In the Sinclair Lewis novel Babbitt, the character of Babbitt is completely controlled by the power of conformity. Conformity is so powerful that even after babbitt realizes the stifling nature of the society in which he lives he is powerless to change his fate as a member of conformist society.
George F. Babbitt is a man who is completely controlled by the conformist society in which he lives. Pressure to conform lies in all aspects of Babbitt's life. Relationships, family, social life, and business are all based on his ability to conform to Zenith's preset standards of thought and action. All of Babbitt's thoughts are controlled by society. Thoughts that are not those of society are frowned upon. "What he feels and thinks is what is currently popular to feel and think. Only once during the two years that we have him under view, does he venture upon an idea that is remotely original-and that time the heresy almost ruins him."(Bloom)
At first the reader sees Babbitt as a person more than happy to conform to the standards set for him by the rest of society. Babbitt goes about his normal routine praising modern technology, material possessions and social status as ways to measure the worth of an individual. In fact the readers first encounter with Babbitt sees him praising modern technology. "It was the best of nationally advertised and quantitatively produced alarm-clocks, with all modern attachments, including cathedral chime, intermittent alarm, and a phosphorescent dial. Babbitt was proud of being awakened by such a rich device."(Babbitt pg.3) Babbitt praises the technology of his alarm clock only because it is a symbol of material worth and therefore social status.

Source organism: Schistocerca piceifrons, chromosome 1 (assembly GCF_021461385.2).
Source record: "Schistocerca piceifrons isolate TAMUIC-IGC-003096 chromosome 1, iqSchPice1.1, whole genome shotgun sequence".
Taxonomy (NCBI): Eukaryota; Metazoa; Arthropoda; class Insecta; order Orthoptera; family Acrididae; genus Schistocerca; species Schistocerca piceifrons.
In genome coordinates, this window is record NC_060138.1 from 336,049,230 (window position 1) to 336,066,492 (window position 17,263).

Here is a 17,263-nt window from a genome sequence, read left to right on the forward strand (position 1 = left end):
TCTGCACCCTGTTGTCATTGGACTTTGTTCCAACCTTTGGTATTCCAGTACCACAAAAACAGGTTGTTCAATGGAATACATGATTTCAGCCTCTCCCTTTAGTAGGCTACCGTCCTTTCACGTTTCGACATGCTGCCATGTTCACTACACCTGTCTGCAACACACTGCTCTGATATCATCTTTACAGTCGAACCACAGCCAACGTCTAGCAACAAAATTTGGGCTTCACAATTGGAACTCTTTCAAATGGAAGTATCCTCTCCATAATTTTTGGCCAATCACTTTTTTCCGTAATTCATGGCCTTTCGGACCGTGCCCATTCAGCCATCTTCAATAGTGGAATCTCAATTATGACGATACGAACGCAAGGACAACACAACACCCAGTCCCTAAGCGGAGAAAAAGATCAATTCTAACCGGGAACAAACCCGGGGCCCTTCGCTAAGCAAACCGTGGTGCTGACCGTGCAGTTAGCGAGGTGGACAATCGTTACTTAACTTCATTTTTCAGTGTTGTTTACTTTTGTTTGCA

All of Babbitt's actions and thoughts are controlled by the standards of Zenith. "His every action is related to the phenomena of that society. It is not what he feels and aspires to that moves him primarily; it is what the folks around him will think."(Mencken). All of Babbitt's thoughts are those of society, and thoughts that are not society's are ridiculed Babbitt works simply to raise his social status by means of increasing his material worth. Babbitt belongs to many popular clubs, the purposes of which he does not even completely understand. Why does Babbitt do these things? Babbitt does these things to perform for the other members of society. He does everything expected of him even if he does not expect those things of himself. Babbitt does these things in hope of improving his social status. This conformist man is exactly who Sinclair Lewis wanted to show the reader, a man who's life is based on the ideals and standards of others. "Villages-overgrown towns-three -quarters of a million people still dressing, eating, building houses, attending church, to make an impression on their neighbors." (Lewis). This is what Lewis thought of American society and he used Babbitt to voice his opinions to his readers. In fact that passage was intended to be included in the original introduction of Babbitt, which was never published.
Babbitt does well in conformist society because in the beginning of the novel he accepts all the standards, goals, ideals, likes, and dislikes of society. Babbitt's though mirrors all those around him and he is therefore accepted in society. At first Babbitt lives in the illusion of happiness. The happiness Babbitt experiences is not genuine because he has replaced his desires with those of society. Since Babbitt is controlled by society his goals are also controlled by it. The goals set by society are economic and material worth, social standing, and conservative thought. Since Babbitt has achieved, at least in part, these goals he is in a sense fooled into believing he is truly happy. Babbitt's true desires however are not those of society he dreams of nature instead of modernization, young women instead of his wife, adventure instead of...